Poinsettia favorite #039;flower#039; of Christmas

Published 12:00 am Tuesday, December 14, 2004

Many plants are associated with Christmas – holly, mistletoe, Christmas cactus and, of course, trees of all types.

But one of the most beautiful and legendary of them all is the poinsettia.

Native to Central America and southern Mexico, where the plants grow in tall bushes, the poinsettia has become a favorite to feature around a church’s altar or in its sanctuary. Its flower is actually the small yellow cluster in the very center of the branch; the vividly colored leaves, or bracts, surrounding that flower, are what give the poinsettia such a distinctive beauty.

‘The Flower of the Holy Night’

There is a wonderful legend surrounding the poinsettia.

Once upon a time, a poor Mexican girl named Pepita had no gift to present the Christ Child at the local church’s Christmas Eve services. As she walked slowly to the chapel with her cousin Pedro, the little girl’s heart was filled with sadness rather than joy.

Pedro tried to console his little cousin. &uot;I am sure, Pepita, even the most humble gift, if given in love, will be acceptable in His eyes,&uot; he told her.

Not knowing what else to do, Pepita knelt by the roadside and gathered a handful of common weeds, fashioning them into a small bouquet. Looking at the pitiful bunch of weeds, she felt sadder and more embarrassed than ever.

Pepita fought back a tear as she entered the small village chapel.

As she approached the altar, Pepita remembered her cousin’s kind words.

Suddenly the scraggly bouquet of weeds burst into blooms of brilliant scarlet red, and all who witnessed it were certain they had seen a Christmas miracle right before their very eyes.

From that day on, Pepita’s plant was known as the &uot;Flores de Noche Buena&uot; or Flowers of the Holy Night, for it bloomed each year during the Christmas season.

A southerner brings the plant north

The plant got the name we know it by today, the poinsettia, from Dr. Joel Roberts Poinsett, a North Carolinian who was once ambassador to Mexico in the late 1820s.

Impressed by the beautiful plants he saw growing wild by the roadside there, Poinsett took cuttings back to North Carolina and began growing the plant in his greenhouse.

Soon they were cultivated and circulated to other botanical gardens. By 1836, the plant had acquired its common name, the poinsettia.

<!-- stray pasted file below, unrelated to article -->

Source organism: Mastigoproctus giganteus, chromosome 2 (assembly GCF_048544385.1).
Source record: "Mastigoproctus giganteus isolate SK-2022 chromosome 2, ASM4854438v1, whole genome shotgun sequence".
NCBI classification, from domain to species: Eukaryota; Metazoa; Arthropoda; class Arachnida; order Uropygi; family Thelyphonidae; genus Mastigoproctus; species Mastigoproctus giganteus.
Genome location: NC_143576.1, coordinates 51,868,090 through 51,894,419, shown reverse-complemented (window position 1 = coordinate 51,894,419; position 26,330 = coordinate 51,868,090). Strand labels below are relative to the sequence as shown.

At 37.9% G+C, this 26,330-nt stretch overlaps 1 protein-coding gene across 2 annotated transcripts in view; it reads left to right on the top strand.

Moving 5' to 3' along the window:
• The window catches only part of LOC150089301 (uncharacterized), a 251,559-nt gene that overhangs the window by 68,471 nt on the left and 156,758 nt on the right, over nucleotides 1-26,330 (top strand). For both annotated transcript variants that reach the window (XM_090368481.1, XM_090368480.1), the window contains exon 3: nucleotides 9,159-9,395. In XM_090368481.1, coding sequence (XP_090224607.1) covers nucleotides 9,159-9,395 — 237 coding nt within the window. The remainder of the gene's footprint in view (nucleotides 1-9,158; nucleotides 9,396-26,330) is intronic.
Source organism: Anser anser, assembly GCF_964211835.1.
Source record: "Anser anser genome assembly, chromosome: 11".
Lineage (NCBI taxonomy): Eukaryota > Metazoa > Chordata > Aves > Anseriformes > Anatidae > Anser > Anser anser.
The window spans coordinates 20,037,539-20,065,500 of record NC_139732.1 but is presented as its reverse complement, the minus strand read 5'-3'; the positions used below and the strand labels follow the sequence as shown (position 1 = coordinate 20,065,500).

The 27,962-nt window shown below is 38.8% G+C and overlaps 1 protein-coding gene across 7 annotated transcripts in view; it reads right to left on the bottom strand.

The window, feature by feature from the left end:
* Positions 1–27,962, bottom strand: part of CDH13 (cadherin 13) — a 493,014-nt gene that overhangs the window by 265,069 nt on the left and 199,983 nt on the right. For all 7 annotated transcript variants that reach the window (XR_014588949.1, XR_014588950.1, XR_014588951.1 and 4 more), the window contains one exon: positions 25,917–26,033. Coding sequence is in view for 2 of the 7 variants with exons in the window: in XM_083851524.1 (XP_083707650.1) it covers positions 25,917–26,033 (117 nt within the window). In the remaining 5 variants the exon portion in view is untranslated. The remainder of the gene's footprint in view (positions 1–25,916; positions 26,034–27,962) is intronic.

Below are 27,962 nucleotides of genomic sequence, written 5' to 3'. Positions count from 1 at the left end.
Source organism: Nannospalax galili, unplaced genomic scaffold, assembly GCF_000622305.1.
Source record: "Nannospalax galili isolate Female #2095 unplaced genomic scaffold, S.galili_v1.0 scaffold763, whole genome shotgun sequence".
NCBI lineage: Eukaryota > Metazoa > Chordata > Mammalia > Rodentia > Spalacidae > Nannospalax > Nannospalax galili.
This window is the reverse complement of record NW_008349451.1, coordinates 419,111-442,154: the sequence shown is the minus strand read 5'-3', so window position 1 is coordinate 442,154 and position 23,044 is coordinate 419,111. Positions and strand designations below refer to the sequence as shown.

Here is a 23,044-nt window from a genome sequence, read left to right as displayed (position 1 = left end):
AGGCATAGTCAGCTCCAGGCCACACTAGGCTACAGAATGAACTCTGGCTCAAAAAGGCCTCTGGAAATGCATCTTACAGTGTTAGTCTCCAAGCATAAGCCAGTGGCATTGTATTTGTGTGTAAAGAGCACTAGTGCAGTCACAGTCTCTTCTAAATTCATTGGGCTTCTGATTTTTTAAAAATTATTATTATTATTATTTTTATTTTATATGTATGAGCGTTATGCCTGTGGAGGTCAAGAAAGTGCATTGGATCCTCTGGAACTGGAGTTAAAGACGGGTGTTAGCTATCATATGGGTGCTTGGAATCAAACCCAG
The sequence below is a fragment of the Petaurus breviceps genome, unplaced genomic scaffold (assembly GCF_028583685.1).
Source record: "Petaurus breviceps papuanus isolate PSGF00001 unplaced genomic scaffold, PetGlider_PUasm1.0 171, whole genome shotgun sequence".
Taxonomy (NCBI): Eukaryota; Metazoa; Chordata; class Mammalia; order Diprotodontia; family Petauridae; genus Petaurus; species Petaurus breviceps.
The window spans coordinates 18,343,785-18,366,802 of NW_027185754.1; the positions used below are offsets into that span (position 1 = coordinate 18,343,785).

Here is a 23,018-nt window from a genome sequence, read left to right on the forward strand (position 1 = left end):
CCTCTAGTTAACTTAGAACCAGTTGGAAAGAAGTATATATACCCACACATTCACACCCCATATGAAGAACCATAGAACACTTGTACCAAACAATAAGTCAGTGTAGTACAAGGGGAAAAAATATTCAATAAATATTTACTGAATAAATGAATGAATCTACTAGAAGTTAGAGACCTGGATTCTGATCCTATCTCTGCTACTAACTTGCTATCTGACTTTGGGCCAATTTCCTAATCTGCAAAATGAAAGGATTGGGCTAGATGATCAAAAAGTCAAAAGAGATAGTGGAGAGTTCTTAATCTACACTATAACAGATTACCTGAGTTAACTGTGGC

In the 1920s, selective breeding by horticulturists in California had produced a shorter variety of poinsettia with more branches, with bracts in shades of yellow, white, green and pink (though the original red remains the favorite color).

And if you’ve always believed poinsettias were poisonous, think again: the plant is actually nontoxic (though the plant’s sap, called &uot;latex&uot;, has been known to irritate some people’s skin and eyes).

Making the most of your poinsettia

Ted Tindal of Tindal’s Nursery, a local wholesale nursery operation, shared some tips on choosing and caring for this traditional holiday plant.

&uot;When you pick out a poinsettia, you are looking for full foliage, good, rich color to the leaves and a nice, round shape to it. If it has those qualities, you have a nice, healthy plant,&uot; said Tindal.

Once you take the plant home, it is a fairly easy plant to maintain – as long as you are vigilant in its care, said the nursery owner.

&uot;Poinsettias from nurseries have already been fertilized and treated for the one pest that seems to be a problem, white flies, so you just need to be sure and check it every other day and water as needed to keep it from drying out,&uot; Tindal explained.

While other plants that have dried out can be revived and brought back to their former beauty, poinsettias, Tindal says, are &uot;very unforgiving&uot;.

In addition to regular watering, plants should never be placed close to a heating vent, a fireplace or other heat source.

&uot;Once the poinsettia has reached a point where the leaves are curling, they are going to fall off – and there isn’t much you can do to save the plant,&uot; he said.

For those who want to enjoy the poinsettia’s beauty beyond the holidays, Tindal says a once-a-week treatment with Miracle-Gro and regular watering will usually allow the plant to continue to flourish.

&uot;It also needs plenty of light during the day and dark nights in order to maintain its vivid color,&uot; said the nursery owner.